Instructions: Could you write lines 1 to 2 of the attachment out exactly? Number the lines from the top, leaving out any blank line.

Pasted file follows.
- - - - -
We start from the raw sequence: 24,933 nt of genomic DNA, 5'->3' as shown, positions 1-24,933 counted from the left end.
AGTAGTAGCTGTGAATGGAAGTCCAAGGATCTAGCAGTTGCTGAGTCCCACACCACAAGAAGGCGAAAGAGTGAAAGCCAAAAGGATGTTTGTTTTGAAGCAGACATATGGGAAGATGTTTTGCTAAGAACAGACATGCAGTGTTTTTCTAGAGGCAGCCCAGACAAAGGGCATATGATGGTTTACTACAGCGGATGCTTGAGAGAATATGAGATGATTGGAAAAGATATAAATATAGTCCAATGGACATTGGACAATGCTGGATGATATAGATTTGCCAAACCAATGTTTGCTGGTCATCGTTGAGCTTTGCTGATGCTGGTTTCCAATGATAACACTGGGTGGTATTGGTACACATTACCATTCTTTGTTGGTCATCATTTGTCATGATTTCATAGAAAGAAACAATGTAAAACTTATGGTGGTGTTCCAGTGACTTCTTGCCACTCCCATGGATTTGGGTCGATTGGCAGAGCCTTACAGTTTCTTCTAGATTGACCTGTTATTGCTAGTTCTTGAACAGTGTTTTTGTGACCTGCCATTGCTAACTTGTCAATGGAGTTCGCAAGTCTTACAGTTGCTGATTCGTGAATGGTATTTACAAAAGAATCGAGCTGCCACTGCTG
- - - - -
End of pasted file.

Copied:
We start from the raw sequence: 24,933 nt of genomic DNA, 5'->3' as shown, positions 1-24,933 counted from the left end.
AGTAGTAGCTGTGAATGGAAGTCCAAGGATCTAGCAGTTGCTGAGTCCCACACCACAAGAAGGCGAAAGAGTGAAAGCCAAAAGGATGTTTGTTTTGAAGCAGACATATGGGAAGATGTTTTGCTAAGAACAGACATGCAGTGTTTTTCTAGAGGCAGCCCAGACAAAGGGCATATGATGGTTTACTACAGCGGATGCTTGAGAGAATATGAGATGATTGGAAAAGATATAAATATAGTCCAATGGACATTGGACAATGCTGGATGATATAGATTTGCCAAACCAATGTTTGCTGGTCATCGTTGAGCTTTGCTGATGCTGGTTTCCAATGATAACACTGGGTGGTATTGGTACACATTACCATTCTTTGTTGGTCATCATTTGTCATGATTTCATAGAAAGAAACAATGTAAAACTTATGGTGGTGTTCCAGTGACTTCTTGCCACTCCCATGGATTTGGGTCGATTGGCAGAGCCTTACAGTTTCTTCTAGATTGACCTGTTATTGCTAGTTCTTGAACAGTGTTTTTGTGACCTGCCATTGCTAACTTGTCAATGGAGTTCGCAAGTCTTACAGTTGCTGATTCGTGAATGGTATTTACAAAAGAATCGAGCTGCCACTGCTG